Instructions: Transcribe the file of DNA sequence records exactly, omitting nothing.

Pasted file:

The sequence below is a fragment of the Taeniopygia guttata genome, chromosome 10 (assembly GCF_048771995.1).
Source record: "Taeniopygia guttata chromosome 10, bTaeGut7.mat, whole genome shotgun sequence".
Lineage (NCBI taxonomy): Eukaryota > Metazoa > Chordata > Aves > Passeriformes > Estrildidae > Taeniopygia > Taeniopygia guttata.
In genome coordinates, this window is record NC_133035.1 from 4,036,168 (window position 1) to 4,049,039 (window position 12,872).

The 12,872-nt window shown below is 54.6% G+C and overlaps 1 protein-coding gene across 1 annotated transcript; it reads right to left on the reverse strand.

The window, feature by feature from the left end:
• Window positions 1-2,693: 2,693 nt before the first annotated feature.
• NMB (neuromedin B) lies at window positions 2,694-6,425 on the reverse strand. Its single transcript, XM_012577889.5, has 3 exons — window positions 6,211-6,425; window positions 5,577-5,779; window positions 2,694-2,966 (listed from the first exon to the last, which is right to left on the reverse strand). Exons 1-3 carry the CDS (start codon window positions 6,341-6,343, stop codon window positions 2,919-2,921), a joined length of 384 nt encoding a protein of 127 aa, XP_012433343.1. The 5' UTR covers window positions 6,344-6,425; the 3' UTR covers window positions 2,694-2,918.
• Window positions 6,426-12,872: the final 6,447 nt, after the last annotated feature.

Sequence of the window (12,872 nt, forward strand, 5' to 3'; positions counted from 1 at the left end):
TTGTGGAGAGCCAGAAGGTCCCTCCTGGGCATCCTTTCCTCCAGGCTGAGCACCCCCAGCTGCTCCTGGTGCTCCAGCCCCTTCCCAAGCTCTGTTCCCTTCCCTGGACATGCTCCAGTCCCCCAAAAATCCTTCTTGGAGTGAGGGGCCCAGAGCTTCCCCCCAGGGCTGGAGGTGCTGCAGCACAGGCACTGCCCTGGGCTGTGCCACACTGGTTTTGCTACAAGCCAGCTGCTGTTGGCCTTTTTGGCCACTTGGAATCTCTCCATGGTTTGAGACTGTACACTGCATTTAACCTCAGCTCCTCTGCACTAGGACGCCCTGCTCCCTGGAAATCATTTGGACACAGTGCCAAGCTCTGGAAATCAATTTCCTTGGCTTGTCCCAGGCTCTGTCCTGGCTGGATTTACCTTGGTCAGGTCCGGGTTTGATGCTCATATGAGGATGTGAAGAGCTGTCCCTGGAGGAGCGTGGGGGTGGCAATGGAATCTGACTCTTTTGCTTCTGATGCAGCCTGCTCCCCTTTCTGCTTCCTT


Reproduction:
The sequence below is a fragment of the Taeniopygia guttata genome, chromosome 10 (assembly GCF_048771995.1).
Source record: "Taeniopygia guttata chromosome 10, bTaeGut7.mat, whole genome shotgun sequence".
Lineage (NCBI taxonomy): Eukaryota > Metazoa > Chordata > Aves > Passeriformes > Estrildidae > Taeniopygia > Taeniopygia guttata.
In genome coordinates, this window is record NC_133035.1 from 4,036,168 (window position 1) to 4,049,039 (window position 12,872).

The 12,872-nt window shown below is 54.6% G+C and overlaps 1 protein-coding gene across 1 annotated transcript; it reads right to left on the reverse strand.

The window, feature by feature from the left end:
• Window positions 1-2,693: 2,693 nt before the first annotated feature.
• NMB (neuromedin B) lies at window positions 2,694-6,425 on the reverse strand. Its single transcript, XM_012577889.5, has 3 exons — window positions 6,211-6,425; window positions 5,577-5,779; window positions 2,694-2,966 (listed from the first exon to the last, which is right to left on the reverse strand). Exons 1-3 carry the CDS (start codon window positions 6,341-6,343, stop codon window positions 2,919-2,921), a joined length of 384 nt encoding a protein of 127 aa, XP_012433343.1. The 5' UTR covers window positions 6,344-6,425; the 3' UTR covers window positions 2,694-2,918.
• Window positions 6,426-12,872: the final 6,447 nt, after the last annotated feature.

Sequence of the window (12,872 nt, forward strand, 5' to 3'; positions counted from 1 at the left end):
TTGTGGAGAGCCAGAAGGTCCCTCCTGGGCATCCTTTCCTCCAGGCTGAGCACCCCCAGCTGCTCCTGGTGCTCCAGCCCCTTCCCAAGCTCTGTTCCCTTCCCTGGACATGCTCCAGTCCCCCAAAAATCCTTCTTGGAGTGAGGGGCCCAGAGCTTCCCCCCAGGGCTGGAGGTGCTGCAGCACAGGCACTGCCCTGGGCTGTGCCACACTGGTTTTGCTACAAGCCAGCTGCTGTTGGCCTTTTTGGCCACTTGGAATCTCTCCATGGTTTGAGACTGTACACTGCATTTAACCTCAGCTCCTCTGCACTAGGACGCCCTGCTCCCTGGAAATCATTTGGACACAGTGCCAAGCTCTGGAAATCAATTTCCTTGGCTTGTCCCAGGCTCTGTCCTGGCTGGATTTACCTTGGTCAGGTCCGGGTTTGATGCTCATATGAGGATGTGAAGAGCTGTCCCTGGAGGAGCGTGGGGGTGGCAATGGAATCTGACTCTTTTGCTTCTGATGCAGCCTGCTCCCCTTTCTGCTTCCTT